According to the Climate Change and Ozone Layer Protection Act, reports on implementation of adaptation measures are to be submitted to the European Commission in line with the EU Regulation No. 2018/1999. For this purpose central, regional and national authorities as well as other public authorities competent for climate adaptation issues (related to meteorology, environmental protection, agriculture, fishery, forestry, water management, energy, protection of human health etc.) have an obligation to submit reports to the ministry responsible for environmental protection on their activities related to adaptation to climate change.

The National Adaptation Strategy proposes impact indicators for different sectors. Some of these indicators are already monitored or partially monitored, but most of them are not systematically monitored and the methodology will have to be developed. The methodology will be developed through the National Adaptation Plan measure ‘Development of impact indicators of the implementation of the adaptation strategy for vulnerable sectors and society’.
Indicators for the monitoring of the implementation of measures and activities of the National Adaptation Strategy will provide answers to the following questions:
- Are the measures and activities being implemented?
- Are there any improvements possible to the climate change adaptation measures and activities?
- Which of the measures not achieving the expected effects?
The first National Adaptation Plan is being developed and will include the implementation bodies and partners of the measures, timeframe, costs and indicators. However, many adaptation measures are already being implemented through sectoral action plans and activities under local and regional jurisdiction, but are not yet systematically being addressed or monitored as such. With the in 2019 adopted Climate Change and Ozone Layer Protection Act all new sectoral development documents as well as new local and regional environmental protection programmes will be aligned with the National Adaptation Strategy.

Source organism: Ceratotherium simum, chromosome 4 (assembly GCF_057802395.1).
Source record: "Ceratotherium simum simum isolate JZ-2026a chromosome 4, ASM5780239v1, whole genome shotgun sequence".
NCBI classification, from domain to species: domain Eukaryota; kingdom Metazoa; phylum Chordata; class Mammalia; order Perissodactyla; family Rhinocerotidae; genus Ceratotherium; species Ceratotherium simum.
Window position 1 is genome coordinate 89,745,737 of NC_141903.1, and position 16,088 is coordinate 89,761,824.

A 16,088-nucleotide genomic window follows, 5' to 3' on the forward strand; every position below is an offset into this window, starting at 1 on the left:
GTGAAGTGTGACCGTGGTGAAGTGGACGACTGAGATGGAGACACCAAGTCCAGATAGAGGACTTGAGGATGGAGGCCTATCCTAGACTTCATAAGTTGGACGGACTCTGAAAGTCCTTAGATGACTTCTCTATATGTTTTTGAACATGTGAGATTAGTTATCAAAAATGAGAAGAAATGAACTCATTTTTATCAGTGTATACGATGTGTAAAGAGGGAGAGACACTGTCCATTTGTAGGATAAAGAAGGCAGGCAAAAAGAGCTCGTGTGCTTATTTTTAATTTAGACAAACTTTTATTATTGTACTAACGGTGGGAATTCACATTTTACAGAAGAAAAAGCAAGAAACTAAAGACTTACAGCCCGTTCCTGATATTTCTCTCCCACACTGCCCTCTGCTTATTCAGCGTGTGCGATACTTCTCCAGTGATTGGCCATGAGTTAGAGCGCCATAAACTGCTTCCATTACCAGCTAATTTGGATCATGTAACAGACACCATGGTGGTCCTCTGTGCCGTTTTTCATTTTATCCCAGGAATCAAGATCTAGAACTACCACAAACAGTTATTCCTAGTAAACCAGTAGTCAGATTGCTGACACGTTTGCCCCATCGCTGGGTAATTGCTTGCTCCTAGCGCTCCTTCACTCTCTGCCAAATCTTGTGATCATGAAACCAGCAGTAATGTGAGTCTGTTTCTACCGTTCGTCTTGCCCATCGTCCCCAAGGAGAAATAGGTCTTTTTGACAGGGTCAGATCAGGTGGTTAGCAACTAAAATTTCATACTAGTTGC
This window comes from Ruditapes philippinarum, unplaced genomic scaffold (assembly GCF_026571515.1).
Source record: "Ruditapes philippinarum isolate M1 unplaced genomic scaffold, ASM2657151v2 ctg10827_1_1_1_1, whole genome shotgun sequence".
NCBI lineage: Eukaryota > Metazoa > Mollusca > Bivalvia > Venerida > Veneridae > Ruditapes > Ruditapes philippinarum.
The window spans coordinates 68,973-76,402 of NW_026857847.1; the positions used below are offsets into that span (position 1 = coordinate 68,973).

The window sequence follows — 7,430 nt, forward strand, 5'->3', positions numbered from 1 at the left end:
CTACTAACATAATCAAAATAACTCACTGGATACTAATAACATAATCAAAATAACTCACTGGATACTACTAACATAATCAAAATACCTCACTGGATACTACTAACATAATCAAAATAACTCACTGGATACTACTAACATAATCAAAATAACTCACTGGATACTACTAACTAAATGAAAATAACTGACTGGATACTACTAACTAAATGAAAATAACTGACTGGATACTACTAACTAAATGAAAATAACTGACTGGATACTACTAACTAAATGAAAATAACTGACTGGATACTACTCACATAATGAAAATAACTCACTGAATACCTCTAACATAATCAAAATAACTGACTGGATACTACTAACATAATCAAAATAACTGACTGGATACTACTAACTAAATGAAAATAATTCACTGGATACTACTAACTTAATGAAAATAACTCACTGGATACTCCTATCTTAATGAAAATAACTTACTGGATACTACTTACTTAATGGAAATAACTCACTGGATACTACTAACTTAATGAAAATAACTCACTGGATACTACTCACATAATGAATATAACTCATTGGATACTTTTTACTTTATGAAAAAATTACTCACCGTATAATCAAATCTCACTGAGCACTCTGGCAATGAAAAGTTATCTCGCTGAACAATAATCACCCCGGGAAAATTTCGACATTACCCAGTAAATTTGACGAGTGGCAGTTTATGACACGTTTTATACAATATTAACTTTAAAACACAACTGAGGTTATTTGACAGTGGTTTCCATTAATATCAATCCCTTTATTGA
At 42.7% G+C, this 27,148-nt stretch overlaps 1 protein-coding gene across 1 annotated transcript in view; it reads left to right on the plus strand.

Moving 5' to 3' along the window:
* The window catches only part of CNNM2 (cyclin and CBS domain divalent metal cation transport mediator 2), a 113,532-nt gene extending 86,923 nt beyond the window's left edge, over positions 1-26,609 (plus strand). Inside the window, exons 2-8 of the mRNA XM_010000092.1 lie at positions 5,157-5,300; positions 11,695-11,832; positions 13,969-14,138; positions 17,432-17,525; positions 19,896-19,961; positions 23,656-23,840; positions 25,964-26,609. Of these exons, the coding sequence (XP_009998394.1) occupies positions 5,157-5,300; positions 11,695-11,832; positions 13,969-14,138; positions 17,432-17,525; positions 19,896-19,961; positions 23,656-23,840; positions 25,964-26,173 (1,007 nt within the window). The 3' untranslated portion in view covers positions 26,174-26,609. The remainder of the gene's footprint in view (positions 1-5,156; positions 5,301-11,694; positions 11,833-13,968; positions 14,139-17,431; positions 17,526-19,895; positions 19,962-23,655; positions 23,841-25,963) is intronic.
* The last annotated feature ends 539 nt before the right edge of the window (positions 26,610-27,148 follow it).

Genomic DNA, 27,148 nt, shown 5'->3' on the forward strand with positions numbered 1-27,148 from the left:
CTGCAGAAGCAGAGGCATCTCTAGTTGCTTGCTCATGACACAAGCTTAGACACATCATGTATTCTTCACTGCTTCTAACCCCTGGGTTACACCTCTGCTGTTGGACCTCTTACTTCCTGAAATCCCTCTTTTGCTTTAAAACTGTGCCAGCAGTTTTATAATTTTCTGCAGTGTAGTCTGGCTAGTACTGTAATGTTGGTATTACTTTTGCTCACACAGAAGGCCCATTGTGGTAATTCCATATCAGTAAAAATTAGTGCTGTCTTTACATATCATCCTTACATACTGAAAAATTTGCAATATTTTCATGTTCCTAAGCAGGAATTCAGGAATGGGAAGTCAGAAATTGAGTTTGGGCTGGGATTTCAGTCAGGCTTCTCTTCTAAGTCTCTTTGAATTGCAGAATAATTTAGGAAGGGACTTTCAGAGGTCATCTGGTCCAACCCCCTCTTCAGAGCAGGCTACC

Activities for adaptation to climate change are defined and financed within the framework of the Operational Programme Competitiveness and Cohesion for the EU financial period 2014 – 2020 under the thematic objective 5: ‘Promoting climate change adaptation, risk prevention and management’. The funds are used in accordance with the objectives and priorities identified within the framework of the National Adaptation Strategy as well as the framework and preconditions for the adaptation activities determined in accordance with the 6th and 7th National Communications to the UNFCCC. In addition, the Operational programme (under the same thematic objective) provides funding of activities related to the disaster risk management in accordance with the Disaster Risk Assessment for the Republic of Croatia.

In addition to that, certain activities relevant for adaptation to climate change are financed within the framework of the Rural Development Programme for the EU financial period 2014 - 2020 under the following measures:

- M08 - Investments in forest area development and improvement of the viability of forests
- M10 - Agri-environment-climate
- M11 - Organic farming

The funds from Croatia’s emission trading have been partially used for the financing of climate change adaptation activities:

- Applied research and development related to climate change adaptation